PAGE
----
THE SHOW: Murdoch Mysteries
WHERE: CBC (Canada) or streaming on Acorn TV. First 3 seasons are available on Netflix.
CAST: Yannick Bisson, Thomas Craig, Helene Joy, Jonny Harris, Lachlan Murdoch
Much as I enjoy trying to puzzle out the mystery of modern crime dramas, there is one thing that can top that: any production that combines the elegance of a period drama with the fun of discovering clues is a winning production in my book. Why (with my fascination with costume drama) I didn’t know about this mystery series earlier, I will never know.
In 1895 Toronto, Detective William Murdoch (Yannick Bisson) is ahead of his time. Solving crimes with his scientific mind, Murdoch closes cases while being the bane of his superior’s – Inspector Brakenreid, existence. When attending a demonstration hosted by the Toronto Electric and Light Company, Murdoch is needed in his official capacity because a young woman was electrocuted. Assisting him is his young protégé George Crabtree (Jonny Harris) and Dr. Julie Ogden (Helene Joy), who believes that the girl’s death was no accident. Julia is a modern idealist, who fought hard to earn her place as a respected pathologist. Together, the four crime-fighters keep Toronto’s streets safe.
If we were asked to judge a television show by its pilot alone, I wouldn’t have thought very highly (objectively speaking) of this show. Thank goodness we are not. The introduction to the characters offers no lead-ins and instead we have to figure out the who’s who on our own. Furthermore, the production of the first episode is all over the place, mainly thanks to jumpy camera work that does nothing to keep us focused on the story at hand. Fortunately, two episodes in, the behind-the-scenes missteps seem to work out the kinks with smoother transitions and more focused shots of the characters. That solved the awkward production reservations I found with the show, but what about everything else?
Those of you who like something with more grit will probably not enjoy Murdoch Mysteries. This is nothing like some of its competitors and is instead a more light-hearted approach to solving crimes. Between the fantastical elements involving modern inventions and the endearing characters, there are plenty of laughs interspersed with the reverence the crimes deserve. What’s unique about this popular (and award-winning) Canadian series is how clever the writing is. Murdoch’s fascination knows no bounds, which allows the writer’s to have some fun with inventions and a chance to reference many modern conveniences we now take for granted. Without creating the same kind of world as traditional steampunk would, the quality of steampunk is certainly hinted at.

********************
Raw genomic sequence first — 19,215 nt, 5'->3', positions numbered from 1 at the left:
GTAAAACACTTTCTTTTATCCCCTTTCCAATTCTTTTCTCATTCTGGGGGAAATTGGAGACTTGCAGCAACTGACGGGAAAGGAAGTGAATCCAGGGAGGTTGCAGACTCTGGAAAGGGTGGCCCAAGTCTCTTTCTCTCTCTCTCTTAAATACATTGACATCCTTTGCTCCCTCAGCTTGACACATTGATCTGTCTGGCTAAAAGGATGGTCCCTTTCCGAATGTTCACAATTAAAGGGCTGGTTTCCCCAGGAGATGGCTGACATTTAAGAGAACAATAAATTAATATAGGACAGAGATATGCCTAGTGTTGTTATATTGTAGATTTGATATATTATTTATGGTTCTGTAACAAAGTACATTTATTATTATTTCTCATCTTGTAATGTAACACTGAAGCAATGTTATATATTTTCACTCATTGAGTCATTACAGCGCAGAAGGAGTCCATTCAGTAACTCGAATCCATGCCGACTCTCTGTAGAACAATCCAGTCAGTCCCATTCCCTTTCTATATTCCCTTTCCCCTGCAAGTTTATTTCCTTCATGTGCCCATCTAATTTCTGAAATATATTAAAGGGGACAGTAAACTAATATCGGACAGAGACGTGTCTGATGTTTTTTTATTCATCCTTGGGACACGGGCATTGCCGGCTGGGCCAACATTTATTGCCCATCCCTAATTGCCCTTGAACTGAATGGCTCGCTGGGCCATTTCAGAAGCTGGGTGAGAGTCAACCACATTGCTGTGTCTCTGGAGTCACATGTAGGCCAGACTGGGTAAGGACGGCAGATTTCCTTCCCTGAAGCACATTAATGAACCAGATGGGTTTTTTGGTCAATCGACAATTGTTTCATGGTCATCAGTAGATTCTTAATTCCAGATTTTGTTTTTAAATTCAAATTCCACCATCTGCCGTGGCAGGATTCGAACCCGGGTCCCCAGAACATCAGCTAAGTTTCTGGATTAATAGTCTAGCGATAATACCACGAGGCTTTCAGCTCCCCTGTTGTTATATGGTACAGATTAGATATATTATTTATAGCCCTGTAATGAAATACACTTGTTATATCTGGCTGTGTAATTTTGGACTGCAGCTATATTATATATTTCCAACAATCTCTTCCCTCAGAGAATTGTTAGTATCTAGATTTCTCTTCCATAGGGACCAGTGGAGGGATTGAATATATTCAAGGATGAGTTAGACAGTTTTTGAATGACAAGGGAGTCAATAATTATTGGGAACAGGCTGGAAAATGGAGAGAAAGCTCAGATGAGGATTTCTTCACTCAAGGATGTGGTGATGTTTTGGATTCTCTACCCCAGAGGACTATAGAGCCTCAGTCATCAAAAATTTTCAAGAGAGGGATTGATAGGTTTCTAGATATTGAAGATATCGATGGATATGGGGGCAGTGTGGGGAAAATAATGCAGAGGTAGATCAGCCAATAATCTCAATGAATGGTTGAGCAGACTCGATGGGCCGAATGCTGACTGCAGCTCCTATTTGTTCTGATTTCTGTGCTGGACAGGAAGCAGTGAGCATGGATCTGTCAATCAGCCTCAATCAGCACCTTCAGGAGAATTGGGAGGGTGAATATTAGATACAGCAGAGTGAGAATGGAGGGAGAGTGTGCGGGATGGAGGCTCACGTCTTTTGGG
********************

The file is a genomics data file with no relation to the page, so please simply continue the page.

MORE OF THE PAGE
Lastly, I cannot forget to mention the characters. All of them are exceptionally fun. George’s hypotheses are humorous, Julia’s attempts at jokes always result in a bad pun and William is the most proper gentleman I’ve met on TV in a long time. Plus, there is of course, a potential budding romance between Murdoch and the lovely Julia. One that I suspect will be a “slow burn” kind of relationship. Between Murdoch wanting to go about things properly (and having lost a fiancée) and Julia showing no initiative period, things are slow-going. The acting is quite good with exception to some of the guest stars and we get to meet people like Nicola Tessla or Sir. Arthur Conan Doyle. If you like Miss Fisher’s Murder Mysteries, then Murdoch Mysteries might be something you’d find entertaining. I feel no shame in admitting that I’ve quickly become attached to the detective who solves these mysteries.
“In vain have I struggled. It will not do. My
feelings will not be repressed. You must allow me
to tell you how ardently I admire and love you.”
Have you watched Murdoch Mysteries? If so, what do you like best about it?
Photos: ITV Studios
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